The safety of taking hormones to treat the symptoms of menopause has been questioned in recent years, but a new consensus statement from several doctors' groups aims to resolve confusion over how the treatment should be used.
Hormone replacement therapy (HRT) is the most effective treatment for the symptoms of menopause, such as hot flashes and sleep problems, but the therapy comes with risks, so it should be used on a case-by-case basis, the statement said.
About a decade ago, a large study found that HRT that included estrogen and progestin increased the risk of breast cancer by about 25 percent in postmenopausal women. The finding was so dramatic that researchers stopped the study early and physicians changed how they prescribed HRT.
The new statement says that while the therapy comes with risks, its benefits generally outweigh the harm for women under age 60, or those who've been in menopause for fewer than 10 years. The increased risk of breast cancer also appears to disappear a few years after treatment is stopped, the statement says. [See 5 Experts Answer: Is Hormone Replacement Therapy Safe?]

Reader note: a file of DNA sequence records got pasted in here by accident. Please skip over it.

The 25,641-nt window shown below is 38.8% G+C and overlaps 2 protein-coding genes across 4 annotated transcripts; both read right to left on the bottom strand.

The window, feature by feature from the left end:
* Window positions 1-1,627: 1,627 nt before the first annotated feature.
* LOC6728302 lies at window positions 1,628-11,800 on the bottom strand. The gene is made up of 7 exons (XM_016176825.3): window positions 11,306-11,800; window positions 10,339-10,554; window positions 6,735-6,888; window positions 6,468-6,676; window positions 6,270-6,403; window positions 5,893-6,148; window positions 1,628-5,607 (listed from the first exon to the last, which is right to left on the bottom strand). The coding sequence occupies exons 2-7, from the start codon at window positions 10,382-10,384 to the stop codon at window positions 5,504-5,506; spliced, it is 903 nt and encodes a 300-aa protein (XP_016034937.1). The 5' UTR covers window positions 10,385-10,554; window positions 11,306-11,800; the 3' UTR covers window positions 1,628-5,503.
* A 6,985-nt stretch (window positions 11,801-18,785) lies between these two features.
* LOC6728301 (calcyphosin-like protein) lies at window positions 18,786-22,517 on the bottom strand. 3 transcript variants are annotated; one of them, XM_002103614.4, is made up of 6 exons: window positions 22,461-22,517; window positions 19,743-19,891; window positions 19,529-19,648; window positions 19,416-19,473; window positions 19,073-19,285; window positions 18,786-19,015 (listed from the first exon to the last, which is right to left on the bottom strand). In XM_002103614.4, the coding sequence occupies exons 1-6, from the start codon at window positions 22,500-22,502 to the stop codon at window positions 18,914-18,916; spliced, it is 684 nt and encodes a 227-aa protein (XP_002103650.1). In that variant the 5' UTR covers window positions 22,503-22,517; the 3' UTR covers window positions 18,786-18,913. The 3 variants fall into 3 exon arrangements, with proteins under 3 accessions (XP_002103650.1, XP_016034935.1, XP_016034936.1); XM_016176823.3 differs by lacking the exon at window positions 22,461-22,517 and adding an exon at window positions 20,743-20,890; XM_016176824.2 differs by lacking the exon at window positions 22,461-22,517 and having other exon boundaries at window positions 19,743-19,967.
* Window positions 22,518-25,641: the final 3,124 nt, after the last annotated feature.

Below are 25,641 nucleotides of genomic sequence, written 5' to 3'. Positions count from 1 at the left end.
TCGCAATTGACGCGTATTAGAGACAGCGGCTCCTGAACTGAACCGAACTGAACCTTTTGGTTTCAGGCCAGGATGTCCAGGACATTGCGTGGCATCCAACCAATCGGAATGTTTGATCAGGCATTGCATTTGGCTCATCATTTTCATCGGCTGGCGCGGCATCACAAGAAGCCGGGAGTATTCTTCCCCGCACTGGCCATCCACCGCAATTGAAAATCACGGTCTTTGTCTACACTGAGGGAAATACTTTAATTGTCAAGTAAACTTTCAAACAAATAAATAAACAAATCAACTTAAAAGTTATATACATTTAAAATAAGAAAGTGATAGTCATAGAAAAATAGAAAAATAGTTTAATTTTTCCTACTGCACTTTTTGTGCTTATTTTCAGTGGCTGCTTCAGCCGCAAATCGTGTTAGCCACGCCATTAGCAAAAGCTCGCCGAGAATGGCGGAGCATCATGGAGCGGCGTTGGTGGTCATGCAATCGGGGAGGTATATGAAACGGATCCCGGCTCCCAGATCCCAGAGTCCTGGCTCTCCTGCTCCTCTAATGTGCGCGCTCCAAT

"The decision to use [HRT] comes down to an individual woman, in consultation with her doctor," said Tobie de Villiers, president of the International Menopause Society, one of the organizations making the statement. "Used properly, [HRT] will give significantly more benefits than harm," Villiers said.
In the statement, doctors recommend low doses of HRT for women whose menopausal symptoms are limited to vaginal dryness and pain during intercourse. HRT is not recommended for women who've had breast cancer, the statement continues.
The National Institutes of Health has stated that if women decide to receive HRT, they should take the lowest dose for the shortest amount of time, and be re-evaluated every six months to see if they still need the treatment.
The organizations involved with the statement are the International Menopause Society, the American Society for Reproductive Medicine, the Asia Pacific Menopause Federation, The Endocrine Society, the European Menopause and Andropause Society, the International Osteoporosis Foundation and The North American Menopause Society.
Pass it on: The benefits of hormone replacement therapy are more likely to outweigh the risks for women under age 60 or those who have experienced menopause for less than 10 years.
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Rachael is a Live Science contributor, and was a former channel editor and senior writer for Live Science between 2010 and 2022. She has a master's degree in journalism from New York University's Science, Health and Environmental Reporting Program. She also holds a B.S. in molecular biology and an M.S. in biology from the University of California, San Diego. Her work has appeared in Scienceline, The Washington Post and Scientific American.